O sing to the LORD a new song: sing to the LORD, all the earth.
There are mighty passions of the human soul which seek vent, and can get no relief until they find it in expression. Grief, acute, but silent, has often destroyed the mind, because it has not been able to weep itself away in tears. The glow of passion, fond of enterprise and full of enthusiasm, has often seemed to rend the very fabric of manhood when unable either to attain its end or to utter its strong desires. So it is in true religion. It not only lays hold upon our intellectual nature with appeals to our judgment and our understanding, but at the same time it engages our affections, brings our passions into play, and fires them with a holy zeal, producing a mighty furore; so that when this spell is on a man, and the Spirit of God thoroughly possesses him, he must express his vehement emotions. Our purpose is to suggest two modes of expressing your consecration to God and your devotion to the Lord Jesus Christ. These two methods are to sing about and to talk about the good things the Lord has done for you, and the great things He has made known to you. Let song take the lead — "O sing unto the Lord a new song: sing unto the Lord, all the earth. Sing unto the Lord, bless His name." Then let discourse engage you; be it in public sermons or in private conversations — "Show forth His salvation from day to day. Declare His glory among the heathen, His wonders among all people." We begin with the voice of melody. All ye that love the Lord, give vent to your heart's emotion by song, and take care that it be sung to the Lord alone. As ye stand up to sing, there should be a fixed intent of the soul, a positive volition of the mind, an absolute determination of the heart, that all the flame which kindles in thy breast, and all the melody that breaks from thy tongue, and all the sacred swell of grateful song shall be unto the Lord, and unto the Lord alone. And if you would sing unto the Lord, let me recommend you to flavour your mouth with the Gospel doctrines which savour most of grace unmerited and free. Praise the God and Father of our Lord Jesus Christ, who hath begotten us again unto a lively hope, who provides for us, educates us, instructs us, leads and guides us, and will bring us by and by to the many mansions in His own house. Sing ye also unto the Son. Adore the Lamb slain. Kneel at the Cross foot, and praise each wound, and magnify the immortal who became mortal for our sakes. And, then, sing ye to the Holy Spirit. Oh, how our hearts are bound reverently to worship the Divine Indweller who, according to His abundant mercy, hath made our bodies to be His temples wherein He deigns to dwell. "Sing unto the Lord a new song." Let the freshness of your joy and the fulness of your thanks be perennial as the days of heaven. This song, according to our text, is designed to be universal. "Sing unto the Lord, all the earth." Let sires and sons mingle in its strains. There is not one of us but has cause for song, and certainly not one saint but ought especially to praise Him. In three ways, methinks, it becomes us to sing God's praises. We ought to sing with the voice. Angel harp and human voice! If the angel harp be more skilful, surely the human voice is more grateful. We are like a bird that has only one wing. There is much prayer, but there is little praise. "Sing unto the Lord." To sing with the heart is the very essence of song. Though the tongue may not be able to express the language of the soul, the heart is glad. Oh, to have a cheerful spirit — not the levity of the thoughtless, nor the gaiety of the foolish, nor even the mirth of the healthy — there is a cheerful spirit which is the gift of grace, that can and does rejoice evermore. Then when troubles come we bear them cheerfully; let fortune smile, we receive it with equanimity; or let losses befall us, we endure them with resignation, being willing, so long as God is glorified, to accept anything at His hands. These are the people to recommend Christianity. Their cheerful conversation attracts others to Christ. In the second place, then, let me stir you up to such daily conversation and such habitual discourse as shall be fitted to spread the Gospel which you love. Our text admonishes you to "show forth His salvation." You believe in the salvation of God — a salvation of grace from first to last. You have seen it; you have received it; you have experienced it. Well, now, show it forth. "Declare His glory among the heathen." Show them the justice of the great substitution, and the mercy of it. Show them the wisdom which devised the plan whereby, without a violation of the law, God could yet pardon rebellious sinners. Impress upon those that you talk with that the Gospel you have to tell them of is no commonplace system of expediency, but really it is a glorious revelation of divinity. A third expression is used here. "Declare His wonders among all people." Our Gospel is a Gospel of wonders. It deals with wonderful sin in a wonderful way. It presents to us a wonderful Saviour, and tells us of His wonderful complex person. It points us to His wonderful atonement, and it takes the blackest sinner and makes him wonderfully clean. The wonders of grace far exceed the wonders of nature; there are no miracles so matchless in wonder as the miracles of grace in the heart of man.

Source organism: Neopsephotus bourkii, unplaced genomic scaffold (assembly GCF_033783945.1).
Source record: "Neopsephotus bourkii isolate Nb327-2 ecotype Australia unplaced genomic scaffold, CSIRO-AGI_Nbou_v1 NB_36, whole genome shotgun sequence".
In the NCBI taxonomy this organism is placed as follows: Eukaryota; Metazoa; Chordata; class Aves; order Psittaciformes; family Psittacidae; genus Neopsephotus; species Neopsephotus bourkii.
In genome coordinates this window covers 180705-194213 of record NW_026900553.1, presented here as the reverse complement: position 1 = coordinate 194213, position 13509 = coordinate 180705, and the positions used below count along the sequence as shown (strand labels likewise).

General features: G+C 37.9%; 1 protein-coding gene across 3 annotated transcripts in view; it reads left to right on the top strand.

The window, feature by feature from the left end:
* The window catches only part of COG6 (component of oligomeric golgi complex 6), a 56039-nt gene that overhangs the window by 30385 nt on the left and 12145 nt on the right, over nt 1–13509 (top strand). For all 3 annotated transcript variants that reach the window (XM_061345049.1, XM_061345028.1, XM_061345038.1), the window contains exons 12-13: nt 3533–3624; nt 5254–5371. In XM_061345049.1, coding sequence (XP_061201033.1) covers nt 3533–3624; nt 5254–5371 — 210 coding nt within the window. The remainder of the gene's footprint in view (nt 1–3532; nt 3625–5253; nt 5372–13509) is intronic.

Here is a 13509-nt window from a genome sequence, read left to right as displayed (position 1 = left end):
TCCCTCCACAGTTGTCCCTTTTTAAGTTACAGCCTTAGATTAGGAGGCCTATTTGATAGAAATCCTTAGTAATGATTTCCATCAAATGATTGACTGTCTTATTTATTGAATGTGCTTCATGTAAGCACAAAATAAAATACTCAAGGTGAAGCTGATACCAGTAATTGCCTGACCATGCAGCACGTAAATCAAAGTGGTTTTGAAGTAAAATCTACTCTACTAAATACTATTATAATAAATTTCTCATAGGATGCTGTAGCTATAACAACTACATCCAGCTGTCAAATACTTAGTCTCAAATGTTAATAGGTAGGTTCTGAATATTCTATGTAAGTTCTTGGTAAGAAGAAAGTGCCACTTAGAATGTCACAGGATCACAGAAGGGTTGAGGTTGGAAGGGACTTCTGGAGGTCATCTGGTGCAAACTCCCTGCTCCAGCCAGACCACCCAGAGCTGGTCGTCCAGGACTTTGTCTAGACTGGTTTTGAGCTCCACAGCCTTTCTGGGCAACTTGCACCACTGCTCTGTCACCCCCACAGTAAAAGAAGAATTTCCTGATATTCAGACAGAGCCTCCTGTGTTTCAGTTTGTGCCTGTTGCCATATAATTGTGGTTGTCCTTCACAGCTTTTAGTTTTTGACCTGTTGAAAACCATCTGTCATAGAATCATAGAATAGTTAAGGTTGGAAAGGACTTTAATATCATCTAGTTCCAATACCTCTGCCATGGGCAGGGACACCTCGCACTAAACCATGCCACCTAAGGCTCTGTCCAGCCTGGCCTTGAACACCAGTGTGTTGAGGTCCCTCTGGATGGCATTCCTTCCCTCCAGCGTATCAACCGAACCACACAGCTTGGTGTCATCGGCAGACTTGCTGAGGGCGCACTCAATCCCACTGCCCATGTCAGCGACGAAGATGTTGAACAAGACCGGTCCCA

( C. H. Spurgeon.)
Parallel VersesKJV: O sing unto the LORD a new song: sing unto the LORD, all the earth.